WebMD Symptom Checker helps you find the most common medical conditions indicated by the symptoms chills, dizziness, excessive sweating and fatigue including Generalized anxiety disorder,...
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WebMD Symptom Checker helps you find the most common medical conditions indicated by the symptoms Excessive sweating, Fatigue, Lightheadedness and Nausea or vomiting and including Generalized...
WebMD Symptom Checker helps you find the most common medical conditions indicated by the symptoms fatigue, nausea or vomiting and night sweats including Mononucleosis, Food poisoning, and...
Do you feel like you're always tired? Are you having trouble staying awake during prime time sitcoms? Most of us know what it's like to be tired, especially when we have a cold, flu, or some other viral infection. But when you suffer from a constant lack of energy and ongoing fatigue, it may be time to check with your doctor. Symptoms: Fatigue, headache, itchiness, nasal congestion, and drainage
Fatigue is a lingering tiredness that is constant and limiting. With fatigue, you have unexplained, persistent, and relapsing exhaustion. It's similar to how you feel when you have the flu or have missed a lot of sleep. If you have chronic fatigue,, or systemic exertion intolerance disease (SEID), you may wake in the morning feeling as though you've not slept. Or you may be unable to function at work or be productive at home. You may be too exhausted even to manage your daily affairs.
In most cases, there's a reason for the fatigue. It might be allergic rhinitis, anemia, depression, fibromyalgia, or some other health condition. If that's the case, then the long-term outlook is good. WebMD looks at some common causes of fatigue and how they are resolved.
Allergic rhinitis is a common cause of chronic fatigue. But allergic rhinitis often can be easily treated and self-managed. To make a diagnosis, your doctor will assess your symptoms. The doctor will also determine through a detailed history or testing whether your allergies are triggered by pollens, insects (dust mites or cockroaches), animal dander, molds and mildew, weather changes, or something else.
One way to reduce symptoms of allergic rhinitis -- including fatigue -- is to take steps to avoid the offending allergen. In addition, proper medication can help with symptoms. Drugs that might help include: Allergy shots -- immunotherapy -- may help in severe cases. This treatment involves weekly shots of increasingly higher solutions of the offending allergens. Allergy shots take time to be effective and are usually administered over a period of three to five years.
Fatigue, Night sweats and Weight loss (unintentional) WebMD Symptom Checker helps you find the most common medical conditions indicated by the symptoms fatigue, night sweats and weight loss...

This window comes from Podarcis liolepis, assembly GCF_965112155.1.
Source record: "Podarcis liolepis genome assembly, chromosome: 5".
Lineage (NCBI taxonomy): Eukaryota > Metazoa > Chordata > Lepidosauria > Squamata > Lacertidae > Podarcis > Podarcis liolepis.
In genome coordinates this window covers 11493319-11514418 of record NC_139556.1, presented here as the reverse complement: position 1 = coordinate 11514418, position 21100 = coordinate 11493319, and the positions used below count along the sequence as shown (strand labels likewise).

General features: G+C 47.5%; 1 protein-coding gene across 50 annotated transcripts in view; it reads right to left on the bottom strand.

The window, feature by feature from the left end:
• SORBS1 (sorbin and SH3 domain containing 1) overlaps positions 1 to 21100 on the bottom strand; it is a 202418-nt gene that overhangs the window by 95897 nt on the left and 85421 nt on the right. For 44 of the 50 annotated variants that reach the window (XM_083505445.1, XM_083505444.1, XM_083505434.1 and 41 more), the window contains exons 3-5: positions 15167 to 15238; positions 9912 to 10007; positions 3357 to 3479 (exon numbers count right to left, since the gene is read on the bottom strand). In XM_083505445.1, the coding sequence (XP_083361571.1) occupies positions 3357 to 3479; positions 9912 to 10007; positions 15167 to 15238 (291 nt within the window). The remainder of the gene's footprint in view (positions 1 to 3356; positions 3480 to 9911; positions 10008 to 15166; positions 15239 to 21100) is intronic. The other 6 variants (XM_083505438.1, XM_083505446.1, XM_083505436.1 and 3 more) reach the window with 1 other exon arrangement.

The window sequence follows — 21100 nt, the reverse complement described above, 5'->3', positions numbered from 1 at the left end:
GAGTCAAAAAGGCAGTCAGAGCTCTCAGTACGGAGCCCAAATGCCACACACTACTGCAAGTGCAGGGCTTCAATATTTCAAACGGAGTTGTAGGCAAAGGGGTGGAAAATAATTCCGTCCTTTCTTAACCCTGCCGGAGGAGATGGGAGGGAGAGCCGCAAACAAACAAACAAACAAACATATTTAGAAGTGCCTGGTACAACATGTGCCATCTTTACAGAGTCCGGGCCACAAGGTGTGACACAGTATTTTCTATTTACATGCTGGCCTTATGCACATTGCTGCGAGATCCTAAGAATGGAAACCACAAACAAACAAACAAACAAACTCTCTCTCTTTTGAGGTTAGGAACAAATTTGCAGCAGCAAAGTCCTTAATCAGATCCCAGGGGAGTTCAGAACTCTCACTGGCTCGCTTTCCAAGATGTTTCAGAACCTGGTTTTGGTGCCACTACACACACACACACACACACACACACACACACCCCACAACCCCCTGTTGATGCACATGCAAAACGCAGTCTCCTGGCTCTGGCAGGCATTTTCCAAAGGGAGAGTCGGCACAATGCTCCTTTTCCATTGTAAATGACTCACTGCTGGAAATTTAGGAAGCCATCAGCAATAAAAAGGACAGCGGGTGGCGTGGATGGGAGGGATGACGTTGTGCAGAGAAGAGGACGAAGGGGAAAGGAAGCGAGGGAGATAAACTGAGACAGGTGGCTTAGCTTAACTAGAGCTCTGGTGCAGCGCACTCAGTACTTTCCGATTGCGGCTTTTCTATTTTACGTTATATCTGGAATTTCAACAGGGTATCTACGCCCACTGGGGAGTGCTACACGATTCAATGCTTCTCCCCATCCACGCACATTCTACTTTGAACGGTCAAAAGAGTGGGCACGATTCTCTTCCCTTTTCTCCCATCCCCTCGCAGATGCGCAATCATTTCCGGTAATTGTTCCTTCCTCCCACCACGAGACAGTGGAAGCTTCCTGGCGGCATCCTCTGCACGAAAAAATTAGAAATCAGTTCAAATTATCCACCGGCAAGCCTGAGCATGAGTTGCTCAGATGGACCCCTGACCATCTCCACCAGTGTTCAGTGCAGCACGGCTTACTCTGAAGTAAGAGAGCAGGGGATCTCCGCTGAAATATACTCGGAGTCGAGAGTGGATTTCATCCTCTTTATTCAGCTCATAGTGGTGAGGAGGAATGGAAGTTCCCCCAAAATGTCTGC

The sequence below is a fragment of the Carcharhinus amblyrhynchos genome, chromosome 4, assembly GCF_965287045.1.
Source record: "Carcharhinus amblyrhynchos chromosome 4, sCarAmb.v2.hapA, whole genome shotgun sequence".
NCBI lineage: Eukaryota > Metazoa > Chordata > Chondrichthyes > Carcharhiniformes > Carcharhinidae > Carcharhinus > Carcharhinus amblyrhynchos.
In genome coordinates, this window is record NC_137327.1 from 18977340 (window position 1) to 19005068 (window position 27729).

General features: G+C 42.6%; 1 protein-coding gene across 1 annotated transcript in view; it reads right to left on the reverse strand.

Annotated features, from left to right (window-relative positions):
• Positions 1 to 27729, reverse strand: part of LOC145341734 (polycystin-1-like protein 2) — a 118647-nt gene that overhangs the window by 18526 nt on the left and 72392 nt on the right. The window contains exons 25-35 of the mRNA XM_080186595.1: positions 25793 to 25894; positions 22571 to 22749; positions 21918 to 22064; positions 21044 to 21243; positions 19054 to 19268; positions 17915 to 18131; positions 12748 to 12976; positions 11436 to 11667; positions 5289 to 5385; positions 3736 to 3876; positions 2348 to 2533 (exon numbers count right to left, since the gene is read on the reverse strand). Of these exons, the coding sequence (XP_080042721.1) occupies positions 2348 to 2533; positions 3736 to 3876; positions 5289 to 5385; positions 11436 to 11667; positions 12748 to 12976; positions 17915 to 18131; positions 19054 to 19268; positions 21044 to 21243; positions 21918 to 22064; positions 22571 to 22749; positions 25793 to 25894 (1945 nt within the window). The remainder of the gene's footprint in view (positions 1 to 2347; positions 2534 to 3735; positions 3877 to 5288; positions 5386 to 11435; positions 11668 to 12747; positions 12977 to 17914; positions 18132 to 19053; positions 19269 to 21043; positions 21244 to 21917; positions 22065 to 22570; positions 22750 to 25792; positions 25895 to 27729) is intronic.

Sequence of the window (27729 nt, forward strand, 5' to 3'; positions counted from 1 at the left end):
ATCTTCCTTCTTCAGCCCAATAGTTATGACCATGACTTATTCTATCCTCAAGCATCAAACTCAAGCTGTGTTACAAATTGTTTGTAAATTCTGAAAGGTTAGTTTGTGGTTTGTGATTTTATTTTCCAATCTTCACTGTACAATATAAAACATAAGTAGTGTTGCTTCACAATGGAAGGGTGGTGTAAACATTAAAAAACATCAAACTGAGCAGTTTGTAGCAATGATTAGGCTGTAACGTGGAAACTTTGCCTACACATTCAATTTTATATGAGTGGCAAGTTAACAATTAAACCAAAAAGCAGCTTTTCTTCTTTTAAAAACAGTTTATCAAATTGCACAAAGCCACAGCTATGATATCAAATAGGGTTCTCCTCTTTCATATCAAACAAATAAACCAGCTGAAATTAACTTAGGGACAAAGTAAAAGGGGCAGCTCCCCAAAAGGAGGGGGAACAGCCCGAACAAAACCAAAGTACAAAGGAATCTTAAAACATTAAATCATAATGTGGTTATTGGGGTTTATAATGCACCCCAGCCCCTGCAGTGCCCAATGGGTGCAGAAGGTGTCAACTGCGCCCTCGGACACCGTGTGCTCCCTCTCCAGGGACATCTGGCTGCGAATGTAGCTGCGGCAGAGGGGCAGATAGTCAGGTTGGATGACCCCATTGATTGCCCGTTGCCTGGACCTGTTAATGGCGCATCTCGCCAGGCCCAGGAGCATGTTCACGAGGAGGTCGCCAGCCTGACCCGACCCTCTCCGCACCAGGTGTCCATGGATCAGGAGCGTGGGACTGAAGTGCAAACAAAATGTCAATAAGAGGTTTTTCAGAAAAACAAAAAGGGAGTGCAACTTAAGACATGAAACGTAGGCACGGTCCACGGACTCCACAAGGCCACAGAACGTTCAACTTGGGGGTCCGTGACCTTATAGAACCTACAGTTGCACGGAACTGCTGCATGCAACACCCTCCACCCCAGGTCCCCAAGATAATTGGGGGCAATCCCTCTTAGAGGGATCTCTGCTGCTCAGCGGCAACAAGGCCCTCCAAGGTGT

Dehydration, or not getting enough fluid, causes low blood pressure, weakness, dizziness, fatigue, and nausea. Narcotic abuse. Narcotic abuse can cause fatigue, shallow breathing, anxiety, euphoria, vomiting, confusion, and constipation. Thalassemia. Thalassemia is a rare group of genetic blood disorders effecting red blood cells and leading to anemia.
Continued. Typically, an underlying medical condition will also cause other symptoms, such as fatigue, fevers, loss of appetite, excessive thirst, intolerance to heat or cold, hot flashes, weight ...
Aortic regurgitation, when the aortic valve doesn't close completely, can cause severe heart symptoms. Heat exhaustion. Heat exhaustion causes intense thirst, heavy sweating, pale, cool, and moist skin, muscle cramps, and more. Mononucleosis. Mononucleosis is a viral infection causing extreme fatigue, sore throat, fever, rash, muscle aches, and more.
The first step to controlling stress is to know the symptoms of stress. But recognizing stress symptoms may be harder than you think. Most of us are so used to being stressed, we often don't know we are stressed until we are at the breaking point.
Stress is the body's reaction to harmful situations -- whether theyre real or perceived. When you feel threatened, a chemical reaction occurs in your body that allows you to act in a way to prevent injury. This reaction is known as \\"fight-or-flight, or the stress response. During stress response, your heart rate increases, breathing quickens, muscles tighten, and blood pressure rises. Youve gotten ready to act. It is how you protect yourself.
Stress means different things to different people. What causes stress in one person may be of little concern to another. Some people are better able to handle stress than others. And, not all stress is bad. In small doses, stress can help you accomplish tasks and prevent you from getting hurt. For example, stress is what gets you to slam on the breaks to avoid hitting the car in front of you. That's a good thing.
Our bodies are designed to handle small doses of stress. But, we are not equipped to handle long-term, chronic stress without ill consequences.
Stress can affect all aspects of your life, including your emotions, behaviors, thinking ability, and physical health. No part of the body is immune. But, because people handle stress differently, symptoms of stress can vary. Symptoms can be vague and may be the same as those caused by medical conditions. So it is important to discuss them with your doctor. You may experience any of the following symptoms of stress.
- Hedy Marks
- related to: cold sweat webmd causes of stress fatigue
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